compiled by J.M. Carpenter (Caltech), and the color composite
was assembled by R. Hurt (IPAC/Caltech).
SDSC has brought the
2MASS image collection on line. The images (Figures 1-3) have
been sorted into a spatial order based on contiguous regions of
the sky. When a user of the retrieval system requests an area
of sky, the system provides the pixel information as a single
file in a standard image format. "If you just want to view
large color images of the sky taken by 2MASS, you should take
a look at the 2MASS image gallery," Berriman said. "It
contains JPEG images for the general public, and most of them
The new, uncompressed
image retrieval service is for specialistsproducing very
large files in FITS format, which is the standard file format
used by astronomers that some desktop computers may not be designed
to handle. However, these are the images that professional astronomers
can use in quantitative photometric analyses.
In addition, the image
retrieval service provides a QuickLook service that returns 20:1
compressed image files, which are useful for visual overviews
and finder charts. The image retrieval service offers three modes
of accessby the name or sky coordinates of a specific object,
by entering multiple objects or positions in a table, or by specifying
the date, hemisphere, and scan numbers of specific images as recorded
in the original survey. Images for the near-infrared bands J (1.2
Ám), H (1.6 Ám), and Ks (2.2 Ám) are available. The total file
size for each service run is limited to 100 megabytes, corresponding
to 60 uncompressed 2MASS Atlas images or 600 compressed images.
"The 2MASS image
collection is an excellent example of the use of NPACI technology
to create an important new data resource for a scientific community,"
said Reagan Moore, associate director for Data-Intensive Computing
at SDSC. "The collection combines tools to manipulate images
with digital library front ends to support queries, data handling
systems for accessing remote storage systems, and NPACI archives
for collection storage."
The system integrates
a digital library front end to the digital archives through use
of the SDSC Storage Resource Broker (SRB) data handler. In processing,
the images were read from DLT tape cartridges at IPAC and moved
over the high-speed CalREN2 network to SDSC for "ingestion"
into an archive. The primary archive is now stored on the High-Performance
Storage System (HPSS) at SDSC. An alternate copy is being created
on a HPSS at Caltechs Center for Advanced Computing Research
images at Caltech will give us mirroring capability," Handley
said. "This will make the service available all the time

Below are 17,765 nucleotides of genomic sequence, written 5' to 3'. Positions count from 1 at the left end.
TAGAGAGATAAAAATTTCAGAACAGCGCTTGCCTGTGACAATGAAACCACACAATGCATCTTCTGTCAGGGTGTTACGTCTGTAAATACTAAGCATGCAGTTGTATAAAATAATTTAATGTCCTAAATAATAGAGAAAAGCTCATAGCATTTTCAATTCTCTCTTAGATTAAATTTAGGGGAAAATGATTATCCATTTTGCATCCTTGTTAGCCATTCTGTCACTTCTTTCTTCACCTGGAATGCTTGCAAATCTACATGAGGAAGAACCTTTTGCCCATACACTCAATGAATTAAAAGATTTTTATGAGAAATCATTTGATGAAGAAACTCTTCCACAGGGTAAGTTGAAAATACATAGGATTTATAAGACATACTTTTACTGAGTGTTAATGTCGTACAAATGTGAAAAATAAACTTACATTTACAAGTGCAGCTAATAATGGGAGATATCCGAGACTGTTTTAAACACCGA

from one site or the other, even during unplanned outages and
scheduled downtime for maintenance. This must operate 24-by-7."
In addition to the
2MASS survey, the Digital Sky project also will utilize data from
other archives. The National Radio Astronomy Observatory (NRAO)
Very Large Array Sky Survey (NVSS) and Faint Images of the Radio
Sky at Twenty Centimeters (FIRST) are two surveys at radio wavelengths
conducted by the NRAO. The Digital Palomar Observatory Sky Survey
(DPOSS) is a Caltech project to digitize visible-light images
on high-precision photographic plates taken by a recent re-creation
of the original Palomar survey.
The surveys are being
federated in the Digital Sky system rather than consolidated into
a single enormous database. The originating institution acts as
the data curator for the primary database. However, both DPOSS
and 2MASS would use the HPSS systems at SDSC and Caltech to maintain
their data. This would allow Digital Sky researchers to capitalize
on the NPACI infrastructure to rapidly migrate between high-performance
storage and compute servers.
The Digital Sky project
also has developed software to correlate objects across several
different sky surveys, combining information from multiple regions
of the spectrum and giving insights into the nature of cosmic
phenomena that observations at a single wavelength cannot reveal.
In addition, correlated catalogs can be queried to identify objects
with similar characteristics, and can make analyses and data mining
much more feasible.
By making the data
in these surveys available to scientists and by providing the
means for correlation, analysis, and data mining, Digital Sky
and its tools are expected to revolutionize multiwavelength astronomical
studies. The Digital Sky project not only is giving scientists
"armchair access to the universe," but it also may reveal
many insights and discoveries through statistical correlations
that would escape studies based on individual objects. MG
Caltech, Digital Sky
Tom Jarrett J. Davy Kirkpatrick
Schuyler Van Dyk